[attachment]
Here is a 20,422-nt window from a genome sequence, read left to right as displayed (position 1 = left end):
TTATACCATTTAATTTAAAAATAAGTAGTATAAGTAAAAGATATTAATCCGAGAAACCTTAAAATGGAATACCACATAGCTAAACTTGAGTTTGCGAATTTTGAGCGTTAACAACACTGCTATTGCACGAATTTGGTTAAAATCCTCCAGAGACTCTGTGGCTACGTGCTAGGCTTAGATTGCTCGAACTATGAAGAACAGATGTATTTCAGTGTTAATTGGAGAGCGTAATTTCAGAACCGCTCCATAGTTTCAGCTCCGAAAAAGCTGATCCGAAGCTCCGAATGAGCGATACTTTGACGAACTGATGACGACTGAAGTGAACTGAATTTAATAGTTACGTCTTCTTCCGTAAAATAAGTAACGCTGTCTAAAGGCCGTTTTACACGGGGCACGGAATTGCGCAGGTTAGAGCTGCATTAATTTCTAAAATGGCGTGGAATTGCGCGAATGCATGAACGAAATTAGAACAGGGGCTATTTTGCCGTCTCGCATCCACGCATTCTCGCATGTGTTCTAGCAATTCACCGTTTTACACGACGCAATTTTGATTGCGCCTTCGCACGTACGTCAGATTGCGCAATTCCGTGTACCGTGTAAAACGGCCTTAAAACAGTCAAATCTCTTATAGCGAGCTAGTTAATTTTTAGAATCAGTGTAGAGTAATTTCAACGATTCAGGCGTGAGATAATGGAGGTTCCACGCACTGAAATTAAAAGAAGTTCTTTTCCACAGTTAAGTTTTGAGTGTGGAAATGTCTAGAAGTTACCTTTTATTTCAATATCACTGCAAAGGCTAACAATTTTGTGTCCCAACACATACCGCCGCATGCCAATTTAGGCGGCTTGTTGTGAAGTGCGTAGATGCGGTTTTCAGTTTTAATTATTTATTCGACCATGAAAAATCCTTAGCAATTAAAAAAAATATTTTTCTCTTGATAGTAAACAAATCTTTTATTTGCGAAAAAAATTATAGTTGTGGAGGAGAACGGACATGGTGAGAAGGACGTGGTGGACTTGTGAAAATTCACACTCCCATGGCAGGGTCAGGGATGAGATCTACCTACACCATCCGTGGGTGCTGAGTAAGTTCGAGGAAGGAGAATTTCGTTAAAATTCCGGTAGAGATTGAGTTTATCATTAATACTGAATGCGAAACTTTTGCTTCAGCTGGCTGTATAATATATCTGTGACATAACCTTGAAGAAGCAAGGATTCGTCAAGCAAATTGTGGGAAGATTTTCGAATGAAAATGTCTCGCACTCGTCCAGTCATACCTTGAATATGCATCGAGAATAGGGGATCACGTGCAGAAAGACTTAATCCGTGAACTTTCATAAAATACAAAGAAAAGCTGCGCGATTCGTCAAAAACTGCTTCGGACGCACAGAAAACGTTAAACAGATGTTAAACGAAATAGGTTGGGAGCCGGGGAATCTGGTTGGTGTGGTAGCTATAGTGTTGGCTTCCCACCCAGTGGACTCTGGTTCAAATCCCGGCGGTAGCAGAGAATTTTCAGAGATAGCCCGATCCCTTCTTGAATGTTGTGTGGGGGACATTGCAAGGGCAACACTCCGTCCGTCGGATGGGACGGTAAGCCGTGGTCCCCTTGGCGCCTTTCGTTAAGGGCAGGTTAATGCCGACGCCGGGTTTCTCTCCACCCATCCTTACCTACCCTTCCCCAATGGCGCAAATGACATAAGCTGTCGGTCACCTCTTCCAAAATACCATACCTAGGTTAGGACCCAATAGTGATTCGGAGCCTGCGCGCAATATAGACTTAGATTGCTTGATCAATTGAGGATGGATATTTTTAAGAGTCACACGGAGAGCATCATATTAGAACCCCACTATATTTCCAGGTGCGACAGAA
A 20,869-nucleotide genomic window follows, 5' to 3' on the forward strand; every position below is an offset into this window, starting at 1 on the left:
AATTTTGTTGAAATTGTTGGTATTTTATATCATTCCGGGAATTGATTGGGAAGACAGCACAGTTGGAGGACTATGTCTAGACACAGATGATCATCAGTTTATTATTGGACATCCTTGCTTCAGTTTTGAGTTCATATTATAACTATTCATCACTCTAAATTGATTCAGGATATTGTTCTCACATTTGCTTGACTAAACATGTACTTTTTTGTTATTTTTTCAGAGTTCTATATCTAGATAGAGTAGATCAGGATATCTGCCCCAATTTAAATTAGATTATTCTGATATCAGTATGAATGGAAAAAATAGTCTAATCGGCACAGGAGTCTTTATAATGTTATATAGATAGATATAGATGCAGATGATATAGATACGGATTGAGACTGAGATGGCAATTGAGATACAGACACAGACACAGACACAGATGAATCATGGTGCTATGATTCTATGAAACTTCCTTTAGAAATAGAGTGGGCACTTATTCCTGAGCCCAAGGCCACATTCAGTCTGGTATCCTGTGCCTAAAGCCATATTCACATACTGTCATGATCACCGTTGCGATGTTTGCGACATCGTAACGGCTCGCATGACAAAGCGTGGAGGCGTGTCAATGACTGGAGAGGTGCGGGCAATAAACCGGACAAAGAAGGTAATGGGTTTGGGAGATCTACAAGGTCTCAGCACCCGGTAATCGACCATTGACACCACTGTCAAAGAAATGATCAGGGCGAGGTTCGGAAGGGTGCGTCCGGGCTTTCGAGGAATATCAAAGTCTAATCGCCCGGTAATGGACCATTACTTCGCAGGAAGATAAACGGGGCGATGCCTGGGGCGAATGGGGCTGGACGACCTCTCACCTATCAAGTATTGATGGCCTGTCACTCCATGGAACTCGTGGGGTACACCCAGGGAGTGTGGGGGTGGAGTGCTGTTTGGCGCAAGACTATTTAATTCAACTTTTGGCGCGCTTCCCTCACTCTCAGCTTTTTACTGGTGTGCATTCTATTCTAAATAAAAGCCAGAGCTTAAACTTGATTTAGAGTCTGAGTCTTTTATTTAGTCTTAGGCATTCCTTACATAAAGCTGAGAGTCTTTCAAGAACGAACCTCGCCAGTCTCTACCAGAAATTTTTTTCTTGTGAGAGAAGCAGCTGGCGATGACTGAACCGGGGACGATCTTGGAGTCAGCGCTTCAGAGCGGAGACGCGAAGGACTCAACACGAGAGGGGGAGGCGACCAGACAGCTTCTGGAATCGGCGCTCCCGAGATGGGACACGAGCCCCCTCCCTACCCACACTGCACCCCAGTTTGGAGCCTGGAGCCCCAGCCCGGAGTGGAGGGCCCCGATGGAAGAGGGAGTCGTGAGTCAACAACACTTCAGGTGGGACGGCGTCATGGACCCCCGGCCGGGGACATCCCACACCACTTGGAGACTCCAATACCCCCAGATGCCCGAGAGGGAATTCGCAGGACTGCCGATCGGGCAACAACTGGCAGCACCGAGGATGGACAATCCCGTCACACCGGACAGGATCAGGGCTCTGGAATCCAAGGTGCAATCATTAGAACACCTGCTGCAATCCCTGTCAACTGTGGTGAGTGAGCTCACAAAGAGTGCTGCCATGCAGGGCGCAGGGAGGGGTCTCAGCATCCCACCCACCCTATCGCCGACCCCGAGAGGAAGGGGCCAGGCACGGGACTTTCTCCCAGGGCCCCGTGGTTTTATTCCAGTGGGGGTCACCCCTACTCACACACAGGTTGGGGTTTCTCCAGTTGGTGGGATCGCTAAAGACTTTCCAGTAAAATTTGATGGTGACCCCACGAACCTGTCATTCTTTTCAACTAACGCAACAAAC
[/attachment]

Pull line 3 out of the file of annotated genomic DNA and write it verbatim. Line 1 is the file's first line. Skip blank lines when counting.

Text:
A 20,869-nucleotide genomic window follows, 5' to 3' on the forward strand; every position below is an offset into this window, starting at 1 on the left: